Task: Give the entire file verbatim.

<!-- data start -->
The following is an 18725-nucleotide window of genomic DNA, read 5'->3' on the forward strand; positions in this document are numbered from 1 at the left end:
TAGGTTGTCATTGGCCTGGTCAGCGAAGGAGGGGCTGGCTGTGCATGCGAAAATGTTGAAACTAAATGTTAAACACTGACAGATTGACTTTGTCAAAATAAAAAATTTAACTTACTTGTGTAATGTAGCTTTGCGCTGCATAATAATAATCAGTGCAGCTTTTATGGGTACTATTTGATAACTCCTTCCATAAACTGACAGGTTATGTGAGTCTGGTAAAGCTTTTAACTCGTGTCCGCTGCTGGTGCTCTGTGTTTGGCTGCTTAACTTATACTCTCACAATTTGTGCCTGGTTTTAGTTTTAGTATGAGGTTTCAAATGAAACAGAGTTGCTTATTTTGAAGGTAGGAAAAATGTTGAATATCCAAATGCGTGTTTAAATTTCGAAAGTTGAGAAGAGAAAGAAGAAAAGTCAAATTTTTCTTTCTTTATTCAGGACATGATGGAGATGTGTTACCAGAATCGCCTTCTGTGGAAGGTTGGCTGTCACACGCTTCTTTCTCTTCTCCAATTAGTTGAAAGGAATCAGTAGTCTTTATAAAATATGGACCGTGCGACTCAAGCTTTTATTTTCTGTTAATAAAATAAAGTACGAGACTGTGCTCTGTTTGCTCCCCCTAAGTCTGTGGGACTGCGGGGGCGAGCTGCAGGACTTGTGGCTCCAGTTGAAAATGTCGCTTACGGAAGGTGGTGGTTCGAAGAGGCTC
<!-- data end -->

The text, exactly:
The following is an 18725-nucleotide window of genomic DNA, read 5'->3' on the forward strand; positions in this document are numbered from 1 at the left end:
TAGGTTGTCATTGGCCTGGTCAGCGAAGGAGGGGCTGGCTGTGCATGCGAAAATGTTGAAACTAAATGTTAAACACTGACAGATTGACTTTGTCAAAATAAAAAATTTAACTTACTTGTGTAATGTAGCTTTGCGCTGCATAATAATAATCAGTGCAGCTTTTATGGGTACTATTTGATAACTCCTTCCATAAACTGACAGGTTATGTGAGTCTGGTAAAGCTTTTAACTCGTGTCCGCTGCTGGTGCTCTGTGTTTGGCTGCTTAACTTATACTCTCACAATTTGTGCCTGGTTTTAGTTTTAGTATGAGGTTTCAAATGAAACAGAGTTGCTTATTTTGAAGGTAGGAAAAATGTTGAATATCCAAATGCGTGTTTAAATTTCGAAAGTTGAGAAGAGAAAGAAGAAAAGTCAAATTTTTCTTTCTTTATTCAGGACATGATGGAGATGTGTTACCAGAATCGCCTTCTGTGGAAGGTTGGCTGTCACACGCTTCTTTCTCTTCTCCAATTAGTTGAAAGGAATCAGTAGTCTTTATAAAATATGGACCGTGCGACTCAAGCTTTTATTTTCTGTTAATAAAATAAAGTACGAGACTGTGCTCTGTTTGCTCCCCCTAAGTCTGTGGGACTGCGGGGGCGAGCTGCAGGACTTGTGGCTCCAGTTGAAAATGTCGCTTACGGAAGGTGGTGGTTCGAAGAGGCTC